5 Top UX do’s and dont’s that help you build a captivating Customer journey

Do understand your users first

“People ignore design that ignores people.” — Frank Chimero
Before jumping into anything, think about who you’re designing for.
Who are your users? What are their goals? What’s important to them?
Talk to them and and understand their pain points and see how they are working in their actual environment. It might seem obvious, but understanding your users will help you create a better product in less time.


 Perform user-centered design research. Collect data about their needs and goals. Create user personas based on the collected information and stick yourself to these personas throughout the design process.

Prioritize features

For a new user, a feature-rich interface can be intimidating—it’s more difficult to learn something when there are a lot of things to learn. A good rule of thumb is that if it doesn’t solve an immediate problem for your users, you shouldn’t include it in your design .  You should ask yourself: What features does my product absolutely need? Focus on refining the experience around your core objectives.


A famous saying by Antoine de Saint-Exupéry can be applied to mobile UX
design: “Perfection is achieved when there is nothing left to take

Clutter is terrible on a desktop, but it’s way worse on mobile devices where users have limited screen space. Less distractions to your users means a smoother journey through your content.

Strive for Minimalism – Focus only on what is most important and remove anything that doesn’t serve a purpose. Minimal use of decorative elements such as gradients and drop shadows will help you keep the interface light and airy.

Try to design each screen for one thing and one thing only, with no more than one call-to-action. This makes it both easier to learn and easier to use. A few clear screens are preferable to a single cluttered screen.


add clear navigation

Don’t let your users feel lost or confused. Be it  the web or mobile, it is very essential that the well crafted features are quickly and easily accessible. Use navigation patterns that are familiar to your target audience so that the navigation doesn’t require any explanation. Information architecture is about organization of information in a clear and logical way. Organize your information in a way that requires a minimum number of actions to reach the destination. Users should be guided to the content they’re looking for, quickly. People should always know where they are in your app so they can navigate successfully.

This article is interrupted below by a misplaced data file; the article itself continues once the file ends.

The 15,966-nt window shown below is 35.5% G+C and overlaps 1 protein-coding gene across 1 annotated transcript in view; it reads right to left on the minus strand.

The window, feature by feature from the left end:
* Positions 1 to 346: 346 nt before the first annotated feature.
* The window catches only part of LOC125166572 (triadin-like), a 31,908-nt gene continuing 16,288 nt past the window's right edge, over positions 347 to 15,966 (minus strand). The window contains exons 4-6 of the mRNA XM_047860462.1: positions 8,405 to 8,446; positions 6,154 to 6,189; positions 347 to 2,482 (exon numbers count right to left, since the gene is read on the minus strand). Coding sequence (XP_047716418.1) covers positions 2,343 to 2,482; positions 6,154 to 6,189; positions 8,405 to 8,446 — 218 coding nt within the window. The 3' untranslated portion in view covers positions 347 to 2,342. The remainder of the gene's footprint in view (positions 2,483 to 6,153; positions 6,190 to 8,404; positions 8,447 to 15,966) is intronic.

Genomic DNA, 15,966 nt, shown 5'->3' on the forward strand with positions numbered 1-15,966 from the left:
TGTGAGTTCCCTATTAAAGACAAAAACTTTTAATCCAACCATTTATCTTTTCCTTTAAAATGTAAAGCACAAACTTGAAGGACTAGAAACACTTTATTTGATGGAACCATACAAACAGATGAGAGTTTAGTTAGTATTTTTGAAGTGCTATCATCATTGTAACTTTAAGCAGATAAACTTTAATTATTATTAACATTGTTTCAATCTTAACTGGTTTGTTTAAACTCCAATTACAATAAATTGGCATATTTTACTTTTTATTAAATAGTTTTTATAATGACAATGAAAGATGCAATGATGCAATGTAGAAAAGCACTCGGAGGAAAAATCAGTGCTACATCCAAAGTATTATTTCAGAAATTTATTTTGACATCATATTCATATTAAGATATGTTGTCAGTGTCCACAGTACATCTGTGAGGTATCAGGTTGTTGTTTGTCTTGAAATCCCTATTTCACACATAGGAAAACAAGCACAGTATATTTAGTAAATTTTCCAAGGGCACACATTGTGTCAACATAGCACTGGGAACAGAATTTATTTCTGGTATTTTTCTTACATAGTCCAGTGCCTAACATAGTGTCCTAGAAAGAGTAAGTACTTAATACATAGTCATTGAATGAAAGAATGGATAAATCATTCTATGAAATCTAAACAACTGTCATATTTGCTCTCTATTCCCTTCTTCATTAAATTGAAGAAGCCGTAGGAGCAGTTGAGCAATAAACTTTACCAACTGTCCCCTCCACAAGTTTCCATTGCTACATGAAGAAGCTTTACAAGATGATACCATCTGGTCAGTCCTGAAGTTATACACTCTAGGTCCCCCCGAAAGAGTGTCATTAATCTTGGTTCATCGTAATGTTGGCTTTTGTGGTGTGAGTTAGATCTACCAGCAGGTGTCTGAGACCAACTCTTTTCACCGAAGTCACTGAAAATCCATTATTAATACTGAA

Responsive UX

The days of designing a site or application for one device or screen size are long gone. With responsive design, your interface needs to adapt to different screen sizes and resolutions so users can have a seamless experience no matter what device they use. This is accomplished by using flexible grids, CSS3 media queries, fluid images, videos and more. The good news is that great tools like Bootstrap make it really easy for you to create engaging responsive designs.



Follow an iterative process and not strive for a perfect product based on your first attempt. Powerful prototyping techniques such as rapid prototyping can help designers to iterate fast. Based on insights gathered from testing sessions it’s possible to design better experiences for the users in each new iteration.

don't design in isolation

It’s easy to get caught up in what we like personally and forget that our audience may be different. Working with others can help keep us grounded in reality while also giving us fresh perspective. This is especially important when you work alone, but it’s still a good idea to schedule regular meetings with other designers or colleagues to bounce ideas off of each other and get feedback on your concepts.


Quite often as we just launch a just-downloaded app, there’s a shower of app permissions (e.g. “Allow app X to use your location?”). Unless we’ve used the app and become well-aware of the app environment, how do you give the permissions?

It’s better to ask for permissions in context and communicate the value the access will provide. Users are more likely to grant permissions if asked during a relevant task. Request permissions at launch only when it’s absolutely necessary for the core app UX.


don't use too many gestures

A common practice amongst the majority of the mobile app designers: Avoid using personalized gestures as a primary way of interacting with the app. This limits the user interaction with the app. Sometimes these gestures can be the supporting mechanism for the mobile app. However, it is best to avoid too many gestures and stick to the standard ones, as standardization is the key to a good UX of the app. The mobile user needs to see standard symbols and controls for the common actions to be able to recognize them easily.

Don’t make users wait for content

A blank screen, shown when content is loading, can make it seem like
your app is frozen, resulting in confusion and frustration.

Also, you should avoid creating dead-end pages in your apps because they act as blockers for user flow — they create confusion and lead to additional (and often unnecessary) actions.

You should always strive to give the impression that your app is fast and responsive.

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